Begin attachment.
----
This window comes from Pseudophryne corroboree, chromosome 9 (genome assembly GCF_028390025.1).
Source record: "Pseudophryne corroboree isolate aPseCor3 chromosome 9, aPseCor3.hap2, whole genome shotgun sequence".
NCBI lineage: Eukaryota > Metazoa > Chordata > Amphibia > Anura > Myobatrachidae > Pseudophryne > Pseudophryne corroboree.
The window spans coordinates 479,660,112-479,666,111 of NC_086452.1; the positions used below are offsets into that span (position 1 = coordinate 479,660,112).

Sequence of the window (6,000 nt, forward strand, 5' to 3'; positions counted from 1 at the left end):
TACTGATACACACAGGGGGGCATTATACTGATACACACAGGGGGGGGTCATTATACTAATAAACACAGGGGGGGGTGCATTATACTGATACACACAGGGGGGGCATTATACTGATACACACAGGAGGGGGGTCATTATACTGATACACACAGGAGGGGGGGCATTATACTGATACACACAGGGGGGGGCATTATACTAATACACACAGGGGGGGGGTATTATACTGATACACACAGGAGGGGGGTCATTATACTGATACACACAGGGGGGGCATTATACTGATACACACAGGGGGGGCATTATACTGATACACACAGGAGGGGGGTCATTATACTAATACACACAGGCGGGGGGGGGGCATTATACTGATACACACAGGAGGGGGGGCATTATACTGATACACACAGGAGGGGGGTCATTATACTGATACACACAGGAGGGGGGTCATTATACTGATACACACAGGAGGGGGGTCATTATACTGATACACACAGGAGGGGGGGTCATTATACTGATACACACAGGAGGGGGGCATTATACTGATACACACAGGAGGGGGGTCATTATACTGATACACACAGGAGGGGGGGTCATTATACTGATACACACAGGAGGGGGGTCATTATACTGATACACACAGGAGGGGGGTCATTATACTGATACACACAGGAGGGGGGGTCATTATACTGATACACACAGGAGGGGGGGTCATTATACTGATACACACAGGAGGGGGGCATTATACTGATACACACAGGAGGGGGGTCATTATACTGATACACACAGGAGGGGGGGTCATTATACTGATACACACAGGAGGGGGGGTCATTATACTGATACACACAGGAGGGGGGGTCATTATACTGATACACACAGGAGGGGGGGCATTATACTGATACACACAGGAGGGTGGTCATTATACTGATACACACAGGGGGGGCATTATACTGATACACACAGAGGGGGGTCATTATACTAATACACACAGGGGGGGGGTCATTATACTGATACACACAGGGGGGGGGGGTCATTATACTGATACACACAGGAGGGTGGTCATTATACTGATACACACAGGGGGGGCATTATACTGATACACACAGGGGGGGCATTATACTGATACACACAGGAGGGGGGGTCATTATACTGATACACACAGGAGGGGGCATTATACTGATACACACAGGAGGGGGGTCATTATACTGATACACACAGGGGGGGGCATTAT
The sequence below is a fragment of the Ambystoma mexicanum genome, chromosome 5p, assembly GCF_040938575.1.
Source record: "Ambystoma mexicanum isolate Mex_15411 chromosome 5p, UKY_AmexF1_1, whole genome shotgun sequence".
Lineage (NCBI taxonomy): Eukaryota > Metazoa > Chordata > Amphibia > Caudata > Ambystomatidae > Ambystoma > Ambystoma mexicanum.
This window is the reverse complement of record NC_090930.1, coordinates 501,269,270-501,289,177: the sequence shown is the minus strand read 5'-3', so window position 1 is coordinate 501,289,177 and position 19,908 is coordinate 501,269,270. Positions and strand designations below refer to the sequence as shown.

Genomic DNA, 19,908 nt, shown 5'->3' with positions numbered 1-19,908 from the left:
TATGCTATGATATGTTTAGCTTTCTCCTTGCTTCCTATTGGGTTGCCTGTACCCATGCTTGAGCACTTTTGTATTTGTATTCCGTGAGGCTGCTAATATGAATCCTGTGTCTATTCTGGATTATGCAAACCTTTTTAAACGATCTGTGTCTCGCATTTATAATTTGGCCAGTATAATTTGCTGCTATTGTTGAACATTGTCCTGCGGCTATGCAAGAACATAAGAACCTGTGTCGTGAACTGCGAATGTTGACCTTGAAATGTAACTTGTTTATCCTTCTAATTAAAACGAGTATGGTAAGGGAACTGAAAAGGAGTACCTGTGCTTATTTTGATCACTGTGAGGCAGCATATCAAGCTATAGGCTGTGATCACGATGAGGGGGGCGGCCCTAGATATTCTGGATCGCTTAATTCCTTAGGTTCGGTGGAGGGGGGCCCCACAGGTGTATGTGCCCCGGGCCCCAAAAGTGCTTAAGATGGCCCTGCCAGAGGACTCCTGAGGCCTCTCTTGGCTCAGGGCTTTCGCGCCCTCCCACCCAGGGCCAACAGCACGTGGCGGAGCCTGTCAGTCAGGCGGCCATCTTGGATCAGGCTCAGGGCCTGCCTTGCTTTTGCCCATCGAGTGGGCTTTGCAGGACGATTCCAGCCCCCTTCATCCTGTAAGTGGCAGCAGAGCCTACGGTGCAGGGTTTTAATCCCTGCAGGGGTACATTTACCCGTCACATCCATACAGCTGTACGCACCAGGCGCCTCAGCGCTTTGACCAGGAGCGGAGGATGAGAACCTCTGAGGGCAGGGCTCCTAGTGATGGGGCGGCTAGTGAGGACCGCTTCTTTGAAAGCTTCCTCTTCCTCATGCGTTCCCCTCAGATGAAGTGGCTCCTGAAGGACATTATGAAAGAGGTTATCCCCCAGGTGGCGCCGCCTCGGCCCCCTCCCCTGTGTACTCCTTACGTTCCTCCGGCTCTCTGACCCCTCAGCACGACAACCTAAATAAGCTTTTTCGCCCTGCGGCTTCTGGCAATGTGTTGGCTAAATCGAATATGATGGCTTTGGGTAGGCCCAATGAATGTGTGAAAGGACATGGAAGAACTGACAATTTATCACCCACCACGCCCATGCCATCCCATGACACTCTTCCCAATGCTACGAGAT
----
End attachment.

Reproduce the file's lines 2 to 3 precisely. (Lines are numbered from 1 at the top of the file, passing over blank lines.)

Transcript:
Source record: "Pseudophryne corroboree isolate aPseCor3 chromosome 9, aPseCor3.hap2, whole genome shotgun sequence".
NCBI lineage: Eukaryota > Metazoa > Chordata > Amphibia > Anura > Myobatrachidae > Pseudophryne > Pseudophryne corroboree.